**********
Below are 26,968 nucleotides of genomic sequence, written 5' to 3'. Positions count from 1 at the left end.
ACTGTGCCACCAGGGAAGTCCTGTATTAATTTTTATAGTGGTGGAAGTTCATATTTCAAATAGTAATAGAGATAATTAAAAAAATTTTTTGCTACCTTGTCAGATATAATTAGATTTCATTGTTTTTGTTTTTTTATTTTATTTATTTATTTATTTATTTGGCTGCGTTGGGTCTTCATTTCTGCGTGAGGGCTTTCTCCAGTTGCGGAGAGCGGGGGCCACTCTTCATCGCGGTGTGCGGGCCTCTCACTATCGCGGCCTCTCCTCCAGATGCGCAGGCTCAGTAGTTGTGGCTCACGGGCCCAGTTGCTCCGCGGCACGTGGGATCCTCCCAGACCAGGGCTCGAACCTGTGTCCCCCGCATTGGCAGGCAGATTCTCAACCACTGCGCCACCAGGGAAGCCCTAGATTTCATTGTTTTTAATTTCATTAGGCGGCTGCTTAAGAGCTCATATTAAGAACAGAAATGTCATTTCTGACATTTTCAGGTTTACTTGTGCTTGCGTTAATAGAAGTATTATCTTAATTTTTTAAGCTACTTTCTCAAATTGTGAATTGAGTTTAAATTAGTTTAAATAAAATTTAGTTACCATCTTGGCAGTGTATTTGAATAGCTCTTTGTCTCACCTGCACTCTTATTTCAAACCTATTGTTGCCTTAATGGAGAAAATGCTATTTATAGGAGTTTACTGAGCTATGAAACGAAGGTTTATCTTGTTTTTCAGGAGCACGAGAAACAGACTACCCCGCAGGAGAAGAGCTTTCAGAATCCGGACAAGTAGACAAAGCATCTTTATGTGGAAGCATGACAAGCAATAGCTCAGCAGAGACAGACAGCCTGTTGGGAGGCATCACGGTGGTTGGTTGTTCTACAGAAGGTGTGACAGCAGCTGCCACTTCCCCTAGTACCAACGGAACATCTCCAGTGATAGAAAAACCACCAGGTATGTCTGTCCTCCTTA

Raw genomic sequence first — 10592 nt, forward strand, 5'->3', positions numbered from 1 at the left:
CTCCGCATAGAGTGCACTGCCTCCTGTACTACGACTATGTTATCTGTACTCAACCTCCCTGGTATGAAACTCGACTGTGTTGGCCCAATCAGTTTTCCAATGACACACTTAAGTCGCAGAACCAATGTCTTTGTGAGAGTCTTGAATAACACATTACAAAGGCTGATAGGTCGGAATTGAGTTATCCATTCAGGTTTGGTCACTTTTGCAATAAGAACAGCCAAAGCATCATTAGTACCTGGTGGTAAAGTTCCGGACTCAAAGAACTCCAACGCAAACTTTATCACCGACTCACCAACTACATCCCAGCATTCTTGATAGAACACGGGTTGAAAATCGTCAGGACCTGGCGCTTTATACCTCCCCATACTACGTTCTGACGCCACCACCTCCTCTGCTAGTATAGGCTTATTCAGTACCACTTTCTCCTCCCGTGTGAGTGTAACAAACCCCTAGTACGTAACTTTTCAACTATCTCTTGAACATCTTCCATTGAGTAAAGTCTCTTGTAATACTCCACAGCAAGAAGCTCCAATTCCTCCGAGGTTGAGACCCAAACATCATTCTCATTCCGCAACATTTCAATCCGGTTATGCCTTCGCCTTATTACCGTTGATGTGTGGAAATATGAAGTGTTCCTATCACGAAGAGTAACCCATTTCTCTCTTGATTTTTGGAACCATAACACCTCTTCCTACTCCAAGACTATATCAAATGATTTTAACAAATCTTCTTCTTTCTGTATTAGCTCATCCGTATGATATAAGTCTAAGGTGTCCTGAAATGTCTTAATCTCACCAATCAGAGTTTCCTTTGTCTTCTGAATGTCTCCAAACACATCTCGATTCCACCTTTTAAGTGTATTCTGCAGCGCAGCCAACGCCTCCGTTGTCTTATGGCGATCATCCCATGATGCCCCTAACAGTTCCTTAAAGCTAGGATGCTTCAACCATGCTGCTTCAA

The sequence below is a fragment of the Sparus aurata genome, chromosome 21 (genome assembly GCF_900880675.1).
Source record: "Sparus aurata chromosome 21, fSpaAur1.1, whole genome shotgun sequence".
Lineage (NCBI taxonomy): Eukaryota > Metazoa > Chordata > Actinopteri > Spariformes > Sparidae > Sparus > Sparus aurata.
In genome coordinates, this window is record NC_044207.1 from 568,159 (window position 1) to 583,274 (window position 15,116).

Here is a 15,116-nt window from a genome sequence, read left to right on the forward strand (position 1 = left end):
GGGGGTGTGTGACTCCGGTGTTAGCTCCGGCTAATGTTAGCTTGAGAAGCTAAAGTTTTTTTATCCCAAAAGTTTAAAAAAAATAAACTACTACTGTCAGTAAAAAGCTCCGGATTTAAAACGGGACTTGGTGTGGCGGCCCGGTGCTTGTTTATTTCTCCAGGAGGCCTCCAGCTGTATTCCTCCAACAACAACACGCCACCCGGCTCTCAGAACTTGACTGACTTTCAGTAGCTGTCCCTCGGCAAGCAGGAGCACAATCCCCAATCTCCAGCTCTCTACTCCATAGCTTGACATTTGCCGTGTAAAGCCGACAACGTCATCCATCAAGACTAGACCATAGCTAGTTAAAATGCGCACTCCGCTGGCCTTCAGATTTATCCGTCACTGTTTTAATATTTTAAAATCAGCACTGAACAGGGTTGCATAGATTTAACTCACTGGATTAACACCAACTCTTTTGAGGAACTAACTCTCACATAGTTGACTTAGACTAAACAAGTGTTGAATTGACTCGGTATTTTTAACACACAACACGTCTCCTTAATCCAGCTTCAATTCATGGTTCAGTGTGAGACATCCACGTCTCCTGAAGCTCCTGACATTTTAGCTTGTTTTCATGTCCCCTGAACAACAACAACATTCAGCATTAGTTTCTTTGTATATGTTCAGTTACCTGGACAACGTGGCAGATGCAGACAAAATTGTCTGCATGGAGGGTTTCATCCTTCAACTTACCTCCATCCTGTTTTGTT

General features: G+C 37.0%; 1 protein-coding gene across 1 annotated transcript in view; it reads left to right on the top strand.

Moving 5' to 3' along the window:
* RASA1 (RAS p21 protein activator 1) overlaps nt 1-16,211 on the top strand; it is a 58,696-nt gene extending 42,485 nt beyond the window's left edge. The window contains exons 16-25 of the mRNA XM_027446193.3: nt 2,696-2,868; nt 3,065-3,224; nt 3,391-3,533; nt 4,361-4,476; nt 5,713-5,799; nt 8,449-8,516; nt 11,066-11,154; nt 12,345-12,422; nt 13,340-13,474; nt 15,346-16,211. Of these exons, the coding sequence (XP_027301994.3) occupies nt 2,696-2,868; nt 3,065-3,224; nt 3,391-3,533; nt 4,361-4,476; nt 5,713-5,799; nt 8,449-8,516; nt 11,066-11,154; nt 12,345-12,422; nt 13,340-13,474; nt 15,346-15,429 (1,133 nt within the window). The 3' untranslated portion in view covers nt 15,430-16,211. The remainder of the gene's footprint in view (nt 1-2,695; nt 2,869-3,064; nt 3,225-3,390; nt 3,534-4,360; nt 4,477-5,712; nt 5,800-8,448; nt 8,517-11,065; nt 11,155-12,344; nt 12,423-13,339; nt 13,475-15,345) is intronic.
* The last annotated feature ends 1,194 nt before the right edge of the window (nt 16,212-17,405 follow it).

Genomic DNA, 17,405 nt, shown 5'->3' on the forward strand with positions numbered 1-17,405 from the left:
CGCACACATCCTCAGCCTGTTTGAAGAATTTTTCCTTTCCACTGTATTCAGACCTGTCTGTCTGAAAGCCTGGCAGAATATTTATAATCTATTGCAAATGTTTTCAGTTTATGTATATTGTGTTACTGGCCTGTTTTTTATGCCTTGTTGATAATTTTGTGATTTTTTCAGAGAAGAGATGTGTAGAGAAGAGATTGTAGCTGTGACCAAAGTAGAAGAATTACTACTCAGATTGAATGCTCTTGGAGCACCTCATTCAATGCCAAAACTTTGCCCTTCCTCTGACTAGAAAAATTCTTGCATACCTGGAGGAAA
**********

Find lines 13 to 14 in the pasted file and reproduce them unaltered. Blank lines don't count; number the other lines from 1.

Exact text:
* RASA1 (RAS p21 protein activator 1) overlaps nt 1-16,211 on the top strand; it is a 58,696-nt gene extending 42,485 nt beyond the window's left edge. The window contains exons 16-25 of the mRNA XM_027446193.3: nt 2,696-2,868; nt 3,065-3,224; nt 3,391-3,533; nt 4,361-4,476; nt 5,713-5,799; nt 8,449-8,516; nt 11,066-11,154; nt 12,345-12,422; nt 13,340-13,474; nt 15,346-16,211. Of these exons, the coding sequence (XP_027301994.3) occupies nt 2,696-2,868; nt 3,065-3,224; nt 3,391-3,533; nt 4,361-4,476; nt 5,713-5,799; nt 8,449-8,516; nt 11,066-11,154; nt 12,345-12,422; nt 13,340-13,474; nt 15,346-15,429 (1,133 nt within the window). The 3' untranslated portion in view covers nt 15,430-16,211. The remainder of the gene's footprint in view (nt 1-2,695; nt 2,869-3,064; nt 3,225-3,390; nt 3,534-4,360; nt 4,477-5,712; nt 5,800-8,448; nt 8,517-11,065; nt 11,155-12,344; nt 12,423-13,339; nt 13,475-15,345) is intronic.
* The last annotated feature ends 1,194 nt before the right edge of the window (nt 16,212-17,405 follow it).